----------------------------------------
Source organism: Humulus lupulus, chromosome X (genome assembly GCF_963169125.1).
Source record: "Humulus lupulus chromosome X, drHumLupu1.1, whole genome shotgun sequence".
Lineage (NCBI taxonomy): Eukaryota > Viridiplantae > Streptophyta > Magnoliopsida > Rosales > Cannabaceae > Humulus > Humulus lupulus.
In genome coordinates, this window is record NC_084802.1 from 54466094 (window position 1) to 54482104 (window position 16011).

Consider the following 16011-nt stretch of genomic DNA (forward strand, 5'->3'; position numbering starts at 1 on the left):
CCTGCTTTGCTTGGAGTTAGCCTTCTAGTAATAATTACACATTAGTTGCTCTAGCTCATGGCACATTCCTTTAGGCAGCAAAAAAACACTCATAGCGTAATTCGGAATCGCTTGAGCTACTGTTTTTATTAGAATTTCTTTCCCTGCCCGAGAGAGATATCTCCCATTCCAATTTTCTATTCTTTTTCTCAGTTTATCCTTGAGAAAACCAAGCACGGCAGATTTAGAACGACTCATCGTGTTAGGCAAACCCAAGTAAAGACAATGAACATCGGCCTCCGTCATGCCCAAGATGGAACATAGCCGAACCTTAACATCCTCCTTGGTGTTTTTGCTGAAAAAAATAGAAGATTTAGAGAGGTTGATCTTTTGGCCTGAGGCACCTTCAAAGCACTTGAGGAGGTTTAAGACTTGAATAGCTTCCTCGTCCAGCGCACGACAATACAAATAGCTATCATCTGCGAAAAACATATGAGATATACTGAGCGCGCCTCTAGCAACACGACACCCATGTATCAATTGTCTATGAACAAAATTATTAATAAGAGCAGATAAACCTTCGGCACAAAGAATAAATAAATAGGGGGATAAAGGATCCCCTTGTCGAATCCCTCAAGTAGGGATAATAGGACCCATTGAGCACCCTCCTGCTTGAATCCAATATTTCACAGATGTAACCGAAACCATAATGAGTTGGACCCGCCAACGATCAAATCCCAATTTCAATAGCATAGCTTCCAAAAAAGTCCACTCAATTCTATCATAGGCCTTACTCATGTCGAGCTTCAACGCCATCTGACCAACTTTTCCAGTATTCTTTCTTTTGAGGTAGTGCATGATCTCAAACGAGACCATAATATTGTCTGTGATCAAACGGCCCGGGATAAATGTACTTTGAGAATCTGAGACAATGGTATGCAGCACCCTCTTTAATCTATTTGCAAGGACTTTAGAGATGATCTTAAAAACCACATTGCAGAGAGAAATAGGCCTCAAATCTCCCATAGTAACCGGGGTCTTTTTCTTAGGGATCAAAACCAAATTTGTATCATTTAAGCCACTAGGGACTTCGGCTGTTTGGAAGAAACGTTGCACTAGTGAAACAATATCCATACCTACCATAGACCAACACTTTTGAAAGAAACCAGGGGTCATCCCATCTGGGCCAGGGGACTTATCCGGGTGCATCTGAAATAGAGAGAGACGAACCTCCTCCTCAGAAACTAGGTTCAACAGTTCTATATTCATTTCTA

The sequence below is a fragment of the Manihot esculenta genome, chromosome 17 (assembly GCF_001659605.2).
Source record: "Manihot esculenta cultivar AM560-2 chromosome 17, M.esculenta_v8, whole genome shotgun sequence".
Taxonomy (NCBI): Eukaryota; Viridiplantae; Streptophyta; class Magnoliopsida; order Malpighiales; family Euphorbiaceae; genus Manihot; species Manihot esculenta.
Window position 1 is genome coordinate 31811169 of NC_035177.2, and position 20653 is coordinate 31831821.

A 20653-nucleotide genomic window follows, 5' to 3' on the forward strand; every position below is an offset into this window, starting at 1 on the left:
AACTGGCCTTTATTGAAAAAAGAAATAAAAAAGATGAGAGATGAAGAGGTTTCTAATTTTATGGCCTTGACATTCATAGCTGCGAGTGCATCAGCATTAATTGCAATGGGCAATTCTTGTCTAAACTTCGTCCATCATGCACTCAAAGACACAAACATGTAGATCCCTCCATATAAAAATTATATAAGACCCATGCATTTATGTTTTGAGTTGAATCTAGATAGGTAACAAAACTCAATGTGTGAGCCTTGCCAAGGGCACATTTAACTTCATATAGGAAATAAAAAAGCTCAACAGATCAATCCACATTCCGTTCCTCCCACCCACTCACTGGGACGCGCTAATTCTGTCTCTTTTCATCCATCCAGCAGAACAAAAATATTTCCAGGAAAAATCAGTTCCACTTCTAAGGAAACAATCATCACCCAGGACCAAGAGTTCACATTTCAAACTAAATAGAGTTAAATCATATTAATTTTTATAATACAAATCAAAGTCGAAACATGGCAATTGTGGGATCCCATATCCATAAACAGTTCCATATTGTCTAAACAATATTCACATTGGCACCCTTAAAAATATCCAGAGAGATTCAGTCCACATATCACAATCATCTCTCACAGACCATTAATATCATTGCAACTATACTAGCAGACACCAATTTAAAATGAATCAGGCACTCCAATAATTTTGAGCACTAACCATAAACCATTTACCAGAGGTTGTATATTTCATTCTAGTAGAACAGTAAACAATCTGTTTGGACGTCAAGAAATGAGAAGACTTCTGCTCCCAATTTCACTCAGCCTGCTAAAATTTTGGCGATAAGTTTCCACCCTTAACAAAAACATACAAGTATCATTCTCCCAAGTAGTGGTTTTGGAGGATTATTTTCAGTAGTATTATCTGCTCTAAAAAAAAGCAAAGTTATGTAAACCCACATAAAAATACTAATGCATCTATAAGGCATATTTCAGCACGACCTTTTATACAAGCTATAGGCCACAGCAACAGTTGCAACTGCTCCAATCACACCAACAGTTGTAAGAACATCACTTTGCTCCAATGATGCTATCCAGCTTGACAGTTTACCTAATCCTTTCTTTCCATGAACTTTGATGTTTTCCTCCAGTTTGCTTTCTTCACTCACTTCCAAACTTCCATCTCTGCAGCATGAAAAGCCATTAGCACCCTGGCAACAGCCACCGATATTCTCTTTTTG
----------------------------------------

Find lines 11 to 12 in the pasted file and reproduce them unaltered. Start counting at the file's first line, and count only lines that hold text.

A 20653-nucleotide genomic window follows, 5' to 3' on the forward strand; every position below is an offset into this window, starting at 1 on the left:
AACTGGCCTTTATTGAAAAAAGAAATAAAAAAGATGAGAGATGAAGAGGTTTCTAATTTTATGGCCTTGACATTCATAGCTGCGAGTGCATCAGCATTAATTGCAATGGGCAATTCTTGTCTAAACTTCGTCCATCATGCACTCAAAGACACAAACATGTAGATCCCTCCATATAAAAATTATATAAGACCCATGCATTTATGTTTTGAGTTGAATCTAGATAGGTAACAAAACTCAATGTGTGAGCCTTGCCAAGGGCACATTTAACTTCATATAGGAAATAAAAAAGCTCAACAGATCAATCCACATTCCGTTCCTCCCACCCACTCACTGGGACGCGCTAATTCTGTCTCTTTTCATCCATCCAGCAGAACAAAAATATTTCCAGGAAAAATCAGTTCCACTTCTAAGGAAACAATCATCACCCAGGACCAAGAGTTCACATTTCAAACTAAATAGAGTTAAATCATATTAATTTTTATAATACAAATCAAAGTCGAAACATGGCAATTGTGGGATCCCATATCCATAAACAGTTCCATATTGTCTAAACAATATTCACATTGGCACCCTTAAAAATATCCAGAGAGATTCAGTCCACATATCACAATCATCTCTCACAGACCATTAATATCATTGCAACTATACTAGCAGACACCAATTTAAAATGAATCAGGCACTCCAATAATTTTGAGCACTAACCATAAACCATTTACCAGAGGTTGTATATTTCATTCTAGTAGAACAGTAAACAATCTGTTTGGACGTCAAGAAATGAGAAGACTTCTGCTCCCAATTTCACTCAGCCTGCTAAAATTTTGGCGATAAGTTTCCACCCTTAACAAAAACATACAAGTATCATTCTCCCAAGTAGTGGTTTTGGAGGATTATTTTCAGTAGTATTATCTGCTCTAAAAAAAAGCAAAGTTATGTAAACCCACATAAAAATACTAATGCATCTATAAGGCATATTTCAGCACGACCTTTTATACAAGCTATAGGCCACAGCAACAGTTGCAACTGCTCCAATCACACCAACAGTTGTAAGAACATCACTTTGCTCCAATGATGCTATCCAGCTTGACAGTTTACCTAATCCTTTCTTTCCATGAACTTTGATGTTTTCCTCCAGTTTGCTTTCTTCACTCACTTCCAAACTTCCATCTCTGCAGCATGAAAAGCCATTAGCACCCTGGCAACAGCCACCGATATTCTCTTTTTG